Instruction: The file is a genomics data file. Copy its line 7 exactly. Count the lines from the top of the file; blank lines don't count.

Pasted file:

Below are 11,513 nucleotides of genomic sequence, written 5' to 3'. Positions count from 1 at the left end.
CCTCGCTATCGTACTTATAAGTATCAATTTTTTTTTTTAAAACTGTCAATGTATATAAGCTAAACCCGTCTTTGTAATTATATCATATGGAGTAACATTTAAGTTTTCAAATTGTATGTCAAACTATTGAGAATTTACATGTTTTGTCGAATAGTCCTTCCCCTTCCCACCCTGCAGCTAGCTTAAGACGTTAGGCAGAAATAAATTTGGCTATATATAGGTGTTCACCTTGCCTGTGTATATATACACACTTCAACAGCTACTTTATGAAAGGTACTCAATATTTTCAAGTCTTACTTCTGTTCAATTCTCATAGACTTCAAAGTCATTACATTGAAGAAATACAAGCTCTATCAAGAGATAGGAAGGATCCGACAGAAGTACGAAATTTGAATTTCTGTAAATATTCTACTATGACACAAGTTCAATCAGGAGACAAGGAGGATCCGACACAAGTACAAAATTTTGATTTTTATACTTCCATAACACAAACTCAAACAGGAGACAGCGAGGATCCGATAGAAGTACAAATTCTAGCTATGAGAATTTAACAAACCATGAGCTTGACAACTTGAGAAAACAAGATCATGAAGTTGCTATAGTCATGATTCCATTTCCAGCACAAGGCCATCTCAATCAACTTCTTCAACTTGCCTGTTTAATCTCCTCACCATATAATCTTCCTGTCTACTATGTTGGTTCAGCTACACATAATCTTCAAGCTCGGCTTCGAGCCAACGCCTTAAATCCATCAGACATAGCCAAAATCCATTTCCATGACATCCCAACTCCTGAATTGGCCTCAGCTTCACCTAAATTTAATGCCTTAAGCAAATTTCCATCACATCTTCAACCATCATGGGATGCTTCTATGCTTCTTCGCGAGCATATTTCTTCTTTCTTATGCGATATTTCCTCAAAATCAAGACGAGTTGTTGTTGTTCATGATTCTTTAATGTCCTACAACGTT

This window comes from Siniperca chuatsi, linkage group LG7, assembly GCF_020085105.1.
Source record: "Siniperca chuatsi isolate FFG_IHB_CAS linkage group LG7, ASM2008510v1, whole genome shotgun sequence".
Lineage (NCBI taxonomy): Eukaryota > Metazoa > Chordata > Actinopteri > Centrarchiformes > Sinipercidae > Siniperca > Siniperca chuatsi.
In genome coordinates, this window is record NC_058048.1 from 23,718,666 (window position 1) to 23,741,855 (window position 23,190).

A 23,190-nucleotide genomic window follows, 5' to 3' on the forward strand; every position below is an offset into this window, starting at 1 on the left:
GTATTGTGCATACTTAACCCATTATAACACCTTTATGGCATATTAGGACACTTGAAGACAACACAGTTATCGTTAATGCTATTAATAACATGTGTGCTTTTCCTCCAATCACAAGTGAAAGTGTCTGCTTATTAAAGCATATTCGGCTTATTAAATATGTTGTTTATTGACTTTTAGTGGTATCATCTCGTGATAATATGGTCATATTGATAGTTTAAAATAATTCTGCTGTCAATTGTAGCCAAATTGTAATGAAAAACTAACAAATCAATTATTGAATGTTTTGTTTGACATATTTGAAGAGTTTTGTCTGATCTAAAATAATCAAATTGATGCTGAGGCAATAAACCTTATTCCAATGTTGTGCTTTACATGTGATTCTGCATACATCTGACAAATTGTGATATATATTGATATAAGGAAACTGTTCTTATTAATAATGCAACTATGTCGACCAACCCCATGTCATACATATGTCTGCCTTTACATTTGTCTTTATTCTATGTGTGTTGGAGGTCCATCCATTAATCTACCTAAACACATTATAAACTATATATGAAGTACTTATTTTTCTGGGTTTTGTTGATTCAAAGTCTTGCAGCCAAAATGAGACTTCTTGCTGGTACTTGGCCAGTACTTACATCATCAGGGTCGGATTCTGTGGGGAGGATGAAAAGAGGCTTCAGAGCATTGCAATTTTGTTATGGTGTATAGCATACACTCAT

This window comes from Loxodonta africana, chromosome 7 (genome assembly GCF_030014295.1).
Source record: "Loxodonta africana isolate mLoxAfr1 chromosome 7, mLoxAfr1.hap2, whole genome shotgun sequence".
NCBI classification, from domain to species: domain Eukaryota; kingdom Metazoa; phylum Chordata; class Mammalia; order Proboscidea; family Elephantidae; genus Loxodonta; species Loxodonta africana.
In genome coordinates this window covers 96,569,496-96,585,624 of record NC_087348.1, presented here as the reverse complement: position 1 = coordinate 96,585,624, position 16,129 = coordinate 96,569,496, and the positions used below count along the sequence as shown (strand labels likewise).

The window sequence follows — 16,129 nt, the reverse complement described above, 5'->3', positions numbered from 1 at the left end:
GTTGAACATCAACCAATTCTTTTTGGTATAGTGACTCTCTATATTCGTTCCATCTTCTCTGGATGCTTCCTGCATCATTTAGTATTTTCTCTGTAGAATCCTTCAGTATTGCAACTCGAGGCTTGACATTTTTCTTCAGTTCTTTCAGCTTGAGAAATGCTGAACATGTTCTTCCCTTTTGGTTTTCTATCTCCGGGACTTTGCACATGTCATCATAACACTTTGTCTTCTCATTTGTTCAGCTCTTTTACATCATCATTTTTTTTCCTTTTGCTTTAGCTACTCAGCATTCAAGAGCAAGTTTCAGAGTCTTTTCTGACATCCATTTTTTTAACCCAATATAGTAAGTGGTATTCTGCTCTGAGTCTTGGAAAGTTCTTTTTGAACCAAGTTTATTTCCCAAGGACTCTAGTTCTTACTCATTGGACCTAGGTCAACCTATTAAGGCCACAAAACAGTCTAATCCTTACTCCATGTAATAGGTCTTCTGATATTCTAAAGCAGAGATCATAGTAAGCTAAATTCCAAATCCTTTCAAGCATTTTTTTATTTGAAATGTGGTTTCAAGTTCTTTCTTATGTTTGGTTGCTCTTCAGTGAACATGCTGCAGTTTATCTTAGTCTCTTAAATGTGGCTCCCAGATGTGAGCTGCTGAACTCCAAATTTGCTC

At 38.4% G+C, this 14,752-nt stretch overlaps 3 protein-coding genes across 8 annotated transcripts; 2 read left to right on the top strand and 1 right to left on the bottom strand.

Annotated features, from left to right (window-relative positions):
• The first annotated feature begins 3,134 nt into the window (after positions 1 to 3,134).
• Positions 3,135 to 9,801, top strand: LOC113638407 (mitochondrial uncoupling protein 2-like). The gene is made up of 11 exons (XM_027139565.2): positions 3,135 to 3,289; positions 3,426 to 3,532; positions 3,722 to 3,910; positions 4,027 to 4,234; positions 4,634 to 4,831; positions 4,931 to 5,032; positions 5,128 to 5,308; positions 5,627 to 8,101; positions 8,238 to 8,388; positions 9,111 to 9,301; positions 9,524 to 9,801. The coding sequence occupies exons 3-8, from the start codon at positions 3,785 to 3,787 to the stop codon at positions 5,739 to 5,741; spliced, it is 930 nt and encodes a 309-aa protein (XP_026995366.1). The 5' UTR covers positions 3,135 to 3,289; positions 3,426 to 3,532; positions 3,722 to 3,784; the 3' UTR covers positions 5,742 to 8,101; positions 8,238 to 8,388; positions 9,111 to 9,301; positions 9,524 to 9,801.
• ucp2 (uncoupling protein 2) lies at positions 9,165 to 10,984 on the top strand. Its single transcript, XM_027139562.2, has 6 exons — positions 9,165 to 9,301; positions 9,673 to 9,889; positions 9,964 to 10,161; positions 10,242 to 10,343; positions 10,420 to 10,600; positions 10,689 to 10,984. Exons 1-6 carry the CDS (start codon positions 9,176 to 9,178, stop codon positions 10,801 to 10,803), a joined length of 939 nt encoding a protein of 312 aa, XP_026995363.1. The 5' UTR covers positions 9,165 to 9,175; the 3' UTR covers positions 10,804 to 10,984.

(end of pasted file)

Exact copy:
A 23,190-nucleotide genomic window follows, 5' to 3' on the forward strand; every position below is an offset into this window, starting at 1 on the left: